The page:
|Along with music, Samin Nosrat was a constant
companion while working from home during 2020
For those of you who have followed along since I have posted my playlists, the amount of music I was listening to while working from home proved to be the inspiration for these food-meets-music explorations. Like many, I definitely miss live music and concerts; frankly, if it\’s been hard for the consumers like us, it’s been multiple times harder for the musicians who make at least a part of their living from their musical pursuits.
As a result, I’ve been making sure to supplement my Spotify listening (which as everyone knows, pays a pittance to artists for their streamed songs) with actual purchases of merch and music. I’ve encouraged those of you who have read and listened along to do so too, and I figure a way I can do that even more is to provide a little bit of a carrot. Thus, I’m giving away up a $20 gift card to Bandcamp, home of many independent music artists towards that effort. If you came here first, check out my Instagram page (@CAlipinOH) to get the details on how you can enter the giveaway.
With that out of the way, let’s get to this playlist’s theme. I admit, I have a bit of a crush (my wife I’m certain does too) on chef/author/cooking world personality Samin Nosrat. Her easy-going manner and gregariousness have had many compare her favorably to Julia Child, but in many ways Samin is her own personality, and as distinguishable a cooking personality as any there is out there.
We got our first taste of her through her cookbook “Salt Fat Acid Heat” and the related Netflix limited series; our early appreciation turn more into being smitten during a public talk in Upper Arlington featuring Nosrat hosted by Columbus’s ice cream maven Jeni Britton Bauer in October 2019.
During our work from home stints in 2020, Nosrat was a constant work companion with her pandemic-inspired “Home Cooking” podcast with co-host Hrishikesh Hirway. Sadly for us, the podcast started and ended in 2020, but we stand excited at the promise of a new cookbook, which Nosrat announced she’ll be devoting her full time toward at the beginning of February.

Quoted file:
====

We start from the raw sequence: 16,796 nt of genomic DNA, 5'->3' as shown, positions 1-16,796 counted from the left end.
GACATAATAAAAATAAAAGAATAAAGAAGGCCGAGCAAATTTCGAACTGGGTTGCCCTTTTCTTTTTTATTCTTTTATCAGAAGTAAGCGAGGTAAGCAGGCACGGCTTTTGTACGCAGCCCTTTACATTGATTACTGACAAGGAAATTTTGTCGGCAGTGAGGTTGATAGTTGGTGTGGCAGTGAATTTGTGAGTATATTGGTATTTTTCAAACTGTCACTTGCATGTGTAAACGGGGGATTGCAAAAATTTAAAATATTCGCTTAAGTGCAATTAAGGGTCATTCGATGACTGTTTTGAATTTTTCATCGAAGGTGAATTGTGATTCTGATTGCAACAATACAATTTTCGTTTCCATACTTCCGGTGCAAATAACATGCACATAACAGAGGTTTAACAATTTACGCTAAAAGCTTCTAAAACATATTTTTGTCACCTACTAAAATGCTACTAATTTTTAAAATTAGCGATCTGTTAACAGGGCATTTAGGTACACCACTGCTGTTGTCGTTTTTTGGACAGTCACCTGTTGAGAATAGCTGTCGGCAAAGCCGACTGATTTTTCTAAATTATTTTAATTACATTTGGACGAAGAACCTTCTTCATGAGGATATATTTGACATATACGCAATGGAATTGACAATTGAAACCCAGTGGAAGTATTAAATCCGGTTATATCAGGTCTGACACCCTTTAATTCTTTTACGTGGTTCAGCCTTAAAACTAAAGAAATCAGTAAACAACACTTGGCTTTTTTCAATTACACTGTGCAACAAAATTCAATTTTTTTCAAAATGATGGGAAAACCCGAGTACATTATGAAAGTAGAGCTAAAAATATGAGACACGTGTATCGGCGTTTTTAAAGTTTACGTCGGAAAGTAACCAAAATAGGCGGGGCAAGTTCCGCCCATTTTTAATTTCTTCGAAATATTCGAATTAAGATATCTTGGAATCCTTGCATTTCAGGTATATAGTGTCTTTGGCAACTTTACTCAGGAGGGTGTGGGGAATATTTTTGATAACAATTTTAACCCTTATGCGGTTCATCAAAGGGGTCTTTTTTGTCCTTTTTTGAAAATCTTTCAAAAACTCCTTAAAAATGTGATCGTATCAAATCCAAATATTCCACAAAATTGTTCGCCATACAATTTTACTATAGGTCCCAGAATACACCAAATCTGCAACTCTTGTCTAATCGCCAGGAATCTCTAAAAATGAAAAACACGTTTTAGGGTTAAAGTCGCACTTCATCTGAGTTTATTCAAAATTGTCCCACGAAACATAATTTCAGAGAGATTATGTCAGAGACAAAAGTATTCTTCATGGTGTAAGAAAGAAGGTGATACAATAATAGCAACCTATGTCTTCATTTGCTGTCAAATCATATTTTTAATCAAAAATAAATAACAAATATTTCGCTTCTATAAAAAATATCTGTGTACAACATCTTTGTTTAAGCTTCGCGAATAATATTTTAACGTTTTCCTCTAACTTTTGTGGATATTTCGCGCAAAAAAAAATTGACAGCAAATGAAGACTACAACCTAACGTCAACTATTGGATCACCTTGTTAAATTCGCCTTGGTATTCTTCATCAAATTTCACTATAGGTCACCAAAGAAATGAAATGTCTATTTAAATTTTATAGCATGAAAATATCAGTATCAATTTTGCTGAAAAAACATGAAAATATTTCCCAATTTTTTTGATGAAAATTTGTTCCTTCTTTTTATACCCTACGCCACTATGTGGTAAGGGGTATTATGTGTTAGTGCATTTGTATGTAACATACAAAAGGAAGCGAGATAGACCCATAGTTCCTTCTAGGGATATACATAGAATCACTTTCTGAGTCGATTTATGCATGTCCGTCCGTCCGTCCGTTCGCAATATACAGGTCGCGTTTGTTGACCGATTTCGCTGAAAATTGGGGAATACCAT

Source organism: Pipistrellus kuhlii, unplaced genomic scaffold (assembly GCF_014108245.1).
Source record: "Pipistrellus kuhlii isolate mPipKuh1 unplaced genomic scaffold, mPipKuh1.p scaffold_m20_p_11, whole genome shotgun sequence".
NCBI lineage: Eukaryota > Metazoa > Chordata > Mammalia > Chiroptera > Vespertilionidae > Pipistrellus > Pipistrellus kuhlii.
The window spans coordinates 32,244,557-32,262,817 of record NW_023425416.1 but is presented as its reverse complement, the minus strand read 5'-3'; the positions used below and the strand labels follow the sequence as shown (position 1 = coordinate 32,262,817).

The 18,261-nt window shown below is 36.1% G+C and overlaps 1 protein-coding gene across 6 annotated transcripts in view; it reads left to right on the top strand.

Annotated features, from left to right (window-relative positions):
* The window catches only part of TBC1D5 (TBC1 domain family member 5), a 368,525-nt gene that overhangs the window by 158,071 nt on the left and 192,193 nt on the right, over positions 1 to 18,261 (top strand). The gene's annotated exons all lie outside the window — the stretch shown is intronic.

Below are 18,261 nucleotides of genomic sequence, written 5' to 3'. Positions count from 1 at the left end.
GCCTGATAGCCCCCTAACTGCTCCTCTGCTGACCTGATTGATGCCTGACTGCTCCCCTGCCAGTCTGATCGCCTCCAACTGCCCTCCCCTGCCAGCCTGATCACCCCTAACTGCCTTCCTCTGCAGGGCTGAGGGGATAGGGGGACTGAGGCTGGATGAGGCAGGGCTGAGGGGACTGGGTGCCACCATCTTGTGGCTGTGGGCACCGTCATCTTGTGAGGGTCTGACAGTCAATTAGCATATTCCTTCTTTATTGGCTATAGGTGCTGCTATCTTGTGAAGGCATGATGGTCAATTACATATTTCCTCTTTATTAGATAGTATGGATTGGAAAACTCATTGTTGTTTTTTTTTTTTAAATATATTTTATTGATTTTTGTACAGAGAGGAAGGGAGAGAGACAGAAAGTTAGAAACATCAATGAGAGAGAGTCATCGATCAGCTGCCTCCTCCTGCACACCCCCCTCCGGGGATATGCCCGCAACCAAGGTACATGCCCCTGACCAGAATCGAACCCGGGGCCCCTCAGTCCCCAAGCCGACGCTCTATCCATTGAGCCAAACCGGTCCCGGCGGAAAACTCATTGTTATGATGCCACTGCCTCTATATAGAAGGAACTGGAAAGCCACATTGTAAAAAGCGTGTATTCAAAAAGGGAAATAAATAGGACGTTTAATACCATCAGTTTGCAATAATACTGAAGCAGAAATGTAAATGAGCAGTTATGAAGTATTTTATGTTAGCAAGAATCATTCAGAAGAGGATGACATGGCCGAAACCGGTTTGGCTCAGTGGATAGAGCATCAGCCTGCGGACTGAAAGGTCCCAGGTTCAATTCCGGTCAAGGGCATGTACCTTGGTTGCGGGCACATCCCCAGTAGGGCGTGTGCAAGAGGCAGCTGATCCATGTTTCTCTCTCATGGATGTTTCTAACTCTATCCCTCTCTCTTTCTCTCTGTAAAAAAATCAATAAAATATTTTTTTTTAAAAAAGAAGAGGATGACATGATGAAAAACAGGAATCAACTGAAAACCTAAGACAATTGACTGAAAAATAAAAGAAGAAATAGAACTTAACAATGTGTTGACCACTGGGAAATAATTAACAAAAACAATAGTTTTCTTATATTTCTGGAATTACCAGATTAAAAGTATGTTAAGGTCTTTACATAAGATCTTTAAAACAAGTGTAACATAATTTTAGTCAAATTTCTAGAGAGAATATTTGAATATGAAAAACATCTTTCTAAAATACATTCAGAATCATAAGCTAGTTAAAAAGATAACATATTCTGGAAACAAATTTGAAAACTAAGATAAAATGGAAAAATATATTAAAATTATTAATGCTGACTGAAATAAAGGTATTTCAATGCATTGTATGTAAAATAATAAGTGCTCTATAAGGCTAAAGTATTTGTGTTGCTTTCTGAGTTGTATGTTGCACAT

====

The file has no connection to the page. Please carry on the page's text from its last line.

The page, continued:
And thus, this list is dedicated to Samin, with three “Salt Fat Acid Heat” foursomes to inspire you to cook up a storm…or maybe dance while you’re planting those bagels in the toaster (playlist embedded at the end of this post.)
1) “Do You Want Me” – Salt-N-Pepa: A perfect start for our first Salt Acid Fat Heat foursome, the first female rap group to hit it big proved with their 1990 album “Blacks Magic” they were more than a one-hit wonder (the 1986 smash “Push It.”) Featuring a New Jack hip-hop vibe, the album spawned three hits in “Expression”, “Let’s Talk About Sex”, and “Do You Want Me”, where the crew tries to convince an impatient boyfriend that going slow is the right way to go.
3) “Flor de Maguey” – Vito (David Rebollo), Acid Lemon: Like butter, Lemons are a familiar source of acid in a number of sweet and savory cooking recipes. On the other hand, producer Acid Lemon, based out of Barcelona, Spain, has produced for a number of Spanish music artists, including rap/hip-hop group Lágrimas de Sangre and the smooth sounds of Homes Llúdriga. In “Flor de Maguey”, Acid Lemon produces chill beats for his partner Vito (aka David Rebollo) on their 2019 release “Peces en un Charco.”